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Feathered affection

A city girl discovers the gift of chickens.

By Kathy Bjornestad / February 21, 2013

Melanie Stetson Freeman/Staff/File

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Sunrise touches my frost-rimed deck. Steam rises off the hot tub and drifts toward the chicken coop below, where a drawl of "prock, prock, prooooock" breaks the silence. The sound comforts like a mother's lullaby.

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My four hens aren't chicks anymore, yet I still call to them with a soothing, "Here, chicky, chicky" as I tap the old ice-cream container filled with sunflower seeds. Across our large yard, their heads lift – two rust-colored, one gray and white speckled, the fourth a golden halo. Then my favorite Rhode Island Red collects her legs under her for a pell-mell dash toward me. The others follow, more cautious, less enthusiastic, but gathering determination as their momentum propels them to a screeching halt at my feet. The leader, Henny Penny, allows me to caress her soft feathers. She clucks approvingly and pecks at my shoe. I offer the seeds, and she buries her beak in them.

Each evening, with some coaxing, I lead the hens back to their chicken tractor (a movable, floorless coop) and herd them inside. Peep, the golden Americana, is skittish as usual, and I have to chase her until she finally gives up and squats, frozen in place. She tolerates my hands tucking her against my chest. She stays stiff until I place her gently inside the wire prison. "It's for your own good," I tell them, "so predators can't get you." But I know if I let them, they'd roost till dawn in the trees and probably be fine.

Still, I can't let them range freely all the time. They might decide to lay eggs down by the creek or under the deck, and eggs are the reason we have the hens, aren't they?

The chicken idea began as a 4-H project for my 10-year-old son, Tyson, who wasn't especially fond of animals but became enamored of chickens when he got to collect a neighbor's chicken eggs while the family went on vacation. So my son and husband researched chicken houses and decided on the mobile tractor, which was supposed to have wheels but ended up with skis. We heave-ho the structure to a new location every week, fertilizing meadow grass and saving on cleaning.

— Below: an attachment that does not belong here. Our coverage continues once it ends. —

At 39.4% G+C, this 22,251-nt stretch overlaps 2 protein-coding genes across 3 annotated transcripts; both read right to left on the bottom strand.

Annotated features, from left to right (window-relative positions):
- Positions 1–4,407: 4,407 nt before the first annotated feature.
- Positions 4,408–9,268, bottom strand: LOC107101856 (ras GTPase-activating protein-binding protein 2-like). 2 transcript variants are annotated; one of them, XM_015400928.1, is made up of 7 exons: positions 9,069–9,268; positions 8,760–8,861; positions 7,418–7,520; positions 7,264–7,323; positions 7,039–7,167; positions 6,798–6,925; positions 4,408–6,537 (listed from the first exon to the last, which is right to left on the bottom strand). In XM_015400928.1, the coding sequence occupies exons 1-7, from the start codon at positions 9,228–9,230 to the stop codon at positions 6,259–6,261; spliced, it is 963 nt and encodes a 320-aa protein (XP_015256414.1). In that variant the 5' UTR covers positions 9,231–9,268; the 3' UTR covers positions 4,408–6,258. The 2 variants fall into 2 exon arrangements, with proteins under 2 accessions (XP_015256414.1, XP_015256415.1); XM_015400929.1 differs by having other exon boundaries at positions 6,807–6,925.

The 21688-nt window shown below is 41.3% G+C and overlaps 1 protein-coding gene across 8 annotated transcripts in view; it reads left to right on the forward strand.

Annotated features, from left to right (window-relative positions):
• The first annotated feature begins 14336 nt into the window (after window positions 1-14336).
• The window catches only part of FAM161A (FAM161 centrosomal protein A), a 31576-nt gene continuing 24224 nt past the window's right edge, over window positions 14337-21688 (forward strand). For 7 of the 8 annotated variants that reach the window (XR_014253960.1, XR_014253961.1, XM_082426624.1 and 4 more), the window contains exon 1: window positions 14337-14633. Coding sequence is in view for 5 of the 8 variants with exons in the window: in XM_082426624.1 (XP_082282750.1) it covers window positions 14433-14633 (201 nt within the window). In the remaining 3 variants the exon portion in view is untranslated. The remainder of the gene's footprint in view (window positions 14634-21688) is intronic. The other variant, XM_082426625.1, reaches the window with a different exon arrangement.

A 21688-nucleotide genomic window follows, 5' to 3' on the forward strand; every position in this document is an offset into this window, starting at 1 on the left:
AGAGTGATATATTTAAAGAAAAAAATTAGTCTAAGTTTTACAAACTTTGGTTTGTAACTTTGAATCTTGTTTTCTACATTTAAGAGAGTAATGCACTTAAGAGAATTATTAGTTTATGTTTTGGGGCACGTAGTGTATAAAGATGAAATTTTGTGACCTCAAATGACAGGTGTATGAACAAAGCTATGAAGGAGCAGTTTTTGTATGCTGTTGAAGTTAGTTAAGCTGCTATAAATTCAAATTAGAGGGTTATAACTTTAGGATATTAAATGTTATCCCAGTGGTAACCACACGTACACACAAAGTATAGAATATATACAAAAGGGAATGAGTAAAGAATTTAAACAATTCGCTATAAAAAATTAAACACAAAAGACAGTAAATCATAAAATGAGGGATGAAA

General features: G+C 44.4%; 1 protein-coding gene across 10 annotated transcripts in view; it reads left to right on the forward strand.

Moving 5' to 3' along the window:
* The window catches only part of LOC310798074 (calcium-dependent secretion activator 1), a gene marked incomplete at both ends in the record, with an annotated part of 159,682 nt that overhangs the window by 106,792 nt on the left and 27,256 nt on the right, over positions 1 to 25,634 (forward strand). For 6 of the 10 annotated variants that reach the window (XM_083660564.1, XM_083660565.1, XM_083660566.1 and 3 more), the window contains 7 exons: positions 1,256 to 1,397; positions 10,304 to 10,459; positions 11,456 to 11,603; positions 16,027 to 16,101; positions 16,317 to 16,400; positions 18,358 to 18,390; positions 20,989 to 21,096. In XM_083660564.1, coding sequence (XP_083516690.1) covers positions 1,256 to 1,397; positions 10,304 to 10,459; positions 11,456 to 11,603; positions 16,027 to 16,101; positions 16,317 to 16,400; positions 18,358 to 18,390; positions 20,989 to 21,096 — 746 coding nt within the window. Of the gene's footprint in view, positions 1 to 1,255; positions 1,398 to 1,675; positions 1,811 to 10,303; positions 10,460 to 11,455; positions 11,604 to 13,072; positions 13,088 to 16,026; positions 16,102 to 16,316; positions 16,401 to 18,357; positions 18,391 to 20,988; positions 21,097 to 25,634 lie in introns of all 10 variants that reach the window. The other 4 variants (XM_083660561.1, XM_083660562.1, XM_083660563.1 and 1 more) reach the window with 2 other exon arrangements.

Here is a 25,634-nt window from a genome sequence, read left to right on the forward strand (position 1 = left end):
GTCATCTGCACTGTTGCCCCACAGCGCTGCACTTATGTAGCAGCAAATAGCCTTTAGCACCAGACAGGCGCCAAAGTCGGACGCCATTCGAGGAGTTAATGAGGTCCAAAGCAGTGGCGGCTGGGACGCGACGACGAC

I'm a city girl. I'd never held a chick until last spring, and I had no idea how to take care of our little bundles of fluff. Tyson and I handled the chicks warily, ever mindful of pokey claws and sharp beaks. We'd bought two Americanas (for their green-colored eggs), two California grays (white eggs), and two of the common, large Rhode Island Reds (brown eggs). All too soon, feathers replaced fuzz, and cheeps deepened into throaty crooning. We moved them to the brand-new, blue and orange spray-painted chicken tractor, then promptly ran over two of them when we tried to move it with the four-wheeler. We felt terrible.

That's when I realized the hens had become more than a project, more than food producers, more than an attempt at "getting back to the land." They were my girls. I loved to sit in the grass while the young hens gamboled about me, rooting for grasshoppers and chasing moths. I soon lost my trepidation of holding them, though they haven't lost theirs of being held.

My favorite, Henny Penny, would follow me anywhere. My husband might complain of chicken feces on our deck and chicken-beak-sized holes in the thistle feeder, but it's a small price to pay, in my opinion, for the sight of my girls awkwardly lifting off in a flurry of wings when their spindly legs can't carry them fast enough to where I stand.

Chickens can't offer the kind of affection my Labrador does as he buries his wet nose in my lap. But in their bumbling, chickeny way, they seem fond of me. And almost every day, even when I've left them outside in zero-degree weather with frozen water and only thin plywood walls for shelter, they offer me four miracles – produced mysteriously and for no particular reason, but with squawks of pride nonetheless.

Four gifts – one green, one white, and two brown. Four perfect ovals that my son arranges artistically in multihued patterns nestled in recycled cartons. It might seem odd to call eggs beautiful, but they are – almost too beautiful to eat, but of course we eat them anyway. And as yolks sizzle in the frying pan like little suns, I find myself giving thanks for nature's unexpected offering – not just for the eggs, but for their makers.

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